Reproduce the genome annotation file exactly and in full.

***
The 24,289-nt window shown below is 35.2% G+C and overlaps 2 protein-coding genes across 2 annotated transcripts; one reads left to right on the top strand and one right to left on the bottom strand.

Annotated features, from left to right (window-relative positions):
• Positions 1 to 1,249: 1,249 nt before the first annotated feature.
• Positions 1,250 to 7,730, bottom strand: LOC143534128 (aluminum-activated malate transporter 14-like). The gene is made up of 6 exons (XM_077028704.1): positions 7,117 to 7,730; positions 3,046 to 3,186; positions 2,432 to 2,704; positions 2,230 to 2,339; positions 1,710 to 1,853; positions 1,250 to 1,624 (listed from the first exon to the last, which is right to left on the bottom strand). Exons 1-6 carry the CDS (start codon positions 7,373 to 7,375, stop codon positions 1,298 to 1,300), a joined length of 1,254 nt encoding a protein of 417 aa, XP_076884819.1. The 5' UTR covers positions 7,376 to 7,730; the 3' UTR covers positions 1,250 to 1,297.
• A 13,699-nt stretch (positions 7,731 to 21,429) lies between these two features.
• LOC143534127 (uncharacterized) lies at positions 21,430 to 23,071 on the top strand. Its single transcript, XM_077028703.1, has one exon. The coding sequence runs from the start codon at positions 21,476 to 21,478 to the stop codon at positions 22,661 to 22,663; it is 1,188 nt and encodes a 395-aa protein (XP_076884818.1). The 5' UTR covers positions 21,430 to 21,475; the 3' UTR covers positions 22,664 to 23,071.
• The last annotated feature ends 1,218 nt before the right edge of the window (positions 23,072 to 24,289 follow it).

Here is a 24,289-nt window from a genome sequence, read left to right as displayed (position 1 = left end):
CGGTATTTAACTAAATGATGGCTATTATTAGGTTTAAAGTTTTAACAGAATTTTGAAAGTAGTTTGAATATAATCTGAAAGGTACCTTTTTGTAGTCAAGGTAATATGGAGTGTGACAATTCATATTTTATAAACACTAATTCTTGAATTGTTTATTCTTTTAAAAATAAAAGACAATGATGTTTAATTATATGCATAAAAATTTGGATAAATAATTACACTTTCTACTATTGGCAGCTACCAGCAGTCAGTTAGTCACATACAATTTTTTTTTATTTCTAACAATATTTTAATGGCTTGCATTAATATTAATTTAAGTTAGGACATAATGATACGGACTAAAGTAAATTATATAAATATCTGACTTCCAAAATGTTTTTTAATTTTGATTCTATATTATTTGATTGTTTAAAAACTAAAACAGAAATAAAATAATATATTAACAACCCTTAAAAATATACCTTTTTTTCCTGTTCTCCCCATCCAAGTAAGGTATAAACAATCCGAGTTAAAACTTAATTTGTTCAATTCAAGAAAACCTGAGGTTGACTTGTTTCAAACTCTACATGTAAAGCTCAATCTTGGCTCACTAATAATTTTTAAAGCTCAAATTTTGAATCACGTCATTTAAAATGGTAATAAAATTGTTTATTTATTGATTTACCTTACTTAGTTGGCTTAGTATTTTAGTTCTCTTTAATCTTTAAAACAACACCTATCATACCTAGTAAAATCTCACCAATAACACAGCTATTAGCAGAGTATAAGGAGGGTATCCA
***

The 24,289-nt window shown below is 35.2% G+C and overlaps 2 protein-coding genes across 2 annotated transcripts; one reads left to right on the top strand and one right to left on the bottom strand.

Annotated features, from left to right (window-relative positions):
• Positions 1 to 1,249: 1,249 nt before the first annotated feature.
• Positions 1,250 to 7,730, bottom strand: LOC143534128 (aluminum-activated malate transporter 14-like). The gene is made up of 6 exons (XM_077028704.1): positions 7,117 to 7,730; positions 3,046 to 3,186; positions 2,432 to 2,704; positions 2,230 to 2,339; positions 1,710 to 1,853; positions 1,250 to 1,624 (listed from the first exon to the last, which is right to left on the bottom strand). Exons 1-6 carry the CDS (start codon positions 7,373 to 7,375, stop codon positions 1,298 to 1,300), a joined length of 1,254 nt encoding a protein of 417 aa, XP_076884819.1. The 5' UTR covers positions 7,376 to 7,730; the 3' UTR covers positions 1,250 to 1,297.
• A 13,699-nt stretch (positions 7,731 to 21,429) lies between these two features.
• LOC143534127 (uncharacterized) lies at positions 21,430 to 23,071 on the top strand. Its single transcript, XM_077028703.1, has one exon. The coding sequence runs from the start codon at positions 21,476 to 21,478 to the stop codon at positions 22,661 to 22,663; it is 1,188 nt and encodes a 395-aa protein (XP_076884818.1). The 5' UTR covers positions 21,430 to 21,475; the 3' UTR covers positions 22,664 to 23,071.
• The last annotated feature ends 1,218 nt before the right edge of the window (positions 23,072 to 24,289 follow it).

Here is a 24,289-nt window from a genome sequence, read left to right as displayed (position 1 = left end):
CGGTATTTAACTAAATGATGGCTATTATTAGGTTTAAAGTTTTAACAGAATTTTGAAAGTAGTTTGAATATAATCTGAAAGGTACCTTTTTGTAGTCAAGGTAATATGGAGTGTGACAATTCATATTTTATAAACACTAATTCTTGAATTGTTTATTCTTTTAAAAATAAAAGACAATGATGTTTAATTATATGCATAAAAATTTGGATAAATAATTACACTTTCTACTATTGGCAGCTACCAGCAGTCAGTTAGTCACATACAATTTTTTTTTATTTCTAACAATATTTTAATGGCTTGCATTAATATTAATTTAAGTTAGGACATAATGATACGGACTAAAGTAAATTATATAAATATCTGACTTCCAAAATGTTTTTTAATTTTGATTCTATATTATTTGATTGTTTAAAAACTAAAACAGAAATAAAATAATATATTAACAACCCTTAAAAATATACCTTTTTTTCCTGTTCTCCCCATCCAAGTAAGGTATAAACAATCCGAGTTAAAACTTAATTTGTTCAATTCAAGAAAACCTGAGGTTGACTTGTTTCAAACTCTACATGTAAAGCTCAATCTTGGCTCACTAATAATTTTTAAAGCTCAAATTTTGAATCACGTCATTTAAAATGGTAATAAAATTGTTTATTTATTGATTTACCTTACTTAGTTGGCTTAGTATTTTAGTTCTCTTTAATCTTTAAAACAACACCTATCATACCTAGTAAAATCTCACCAATAACACAGCTATTAGCAGAGTATAAGGAGGGTATCCA